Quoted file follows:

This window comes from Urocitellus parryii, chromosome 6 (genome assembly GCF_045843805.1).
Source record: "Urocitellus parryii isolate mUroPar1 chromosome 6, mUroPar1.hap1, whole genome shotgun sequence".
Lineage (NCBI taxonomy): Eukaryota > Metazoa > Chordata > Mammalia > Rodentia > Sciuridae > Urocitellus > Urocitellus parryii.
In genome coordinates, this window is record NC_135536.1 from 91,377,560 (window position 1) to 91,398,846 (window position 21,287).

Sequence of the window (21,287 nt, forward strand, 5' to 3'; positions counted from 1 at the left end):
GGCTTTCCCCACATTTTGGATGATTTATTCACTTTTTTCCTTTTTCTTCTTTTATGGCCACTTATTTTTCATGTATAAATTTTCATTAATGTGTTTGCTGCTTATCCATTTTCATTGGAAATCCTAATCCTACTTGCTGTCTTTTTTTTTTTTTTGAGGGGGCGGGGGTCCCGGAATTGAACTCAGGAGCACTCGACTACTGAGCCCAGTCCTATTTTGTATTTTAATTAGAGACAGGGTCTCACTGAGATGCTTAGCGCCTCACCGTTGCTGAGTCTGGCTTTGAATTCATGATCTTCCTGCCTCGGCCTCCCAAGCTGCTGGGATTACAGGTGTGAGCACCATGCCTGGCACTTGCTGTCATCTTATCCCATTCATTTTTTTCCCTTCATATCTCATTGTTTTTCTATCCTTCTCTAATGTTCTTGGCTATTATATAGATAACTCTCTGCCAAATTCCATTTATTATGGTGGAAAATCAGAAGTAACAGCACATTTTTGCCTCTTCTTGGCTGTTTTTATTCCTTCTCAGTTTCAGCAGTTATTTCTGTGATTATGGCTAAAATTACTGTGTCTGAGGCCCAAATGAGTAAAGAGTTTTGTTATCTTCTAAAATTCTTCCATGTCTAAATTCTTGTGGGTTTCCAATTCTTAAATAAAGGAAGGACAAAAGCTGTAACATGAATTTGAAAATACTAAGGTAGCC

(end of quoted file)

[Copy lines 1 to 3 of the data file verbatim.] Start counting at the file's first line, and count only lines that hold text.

This window comes from Urocitellus parryii, chromosome 6 (genome assembly GCF_045843805.1).
Source record: "Urocitellus parryii isolate mUroPar1 chromosome 6, mUroPar1.hap1, whole genome shotgun sequence".
Lineage (NCBI taxonomy): Eukaryota > Metazoa > Chordata > Mammalia > Rodentia > Sciuridae > Urocitellus > Urocitellus parryii.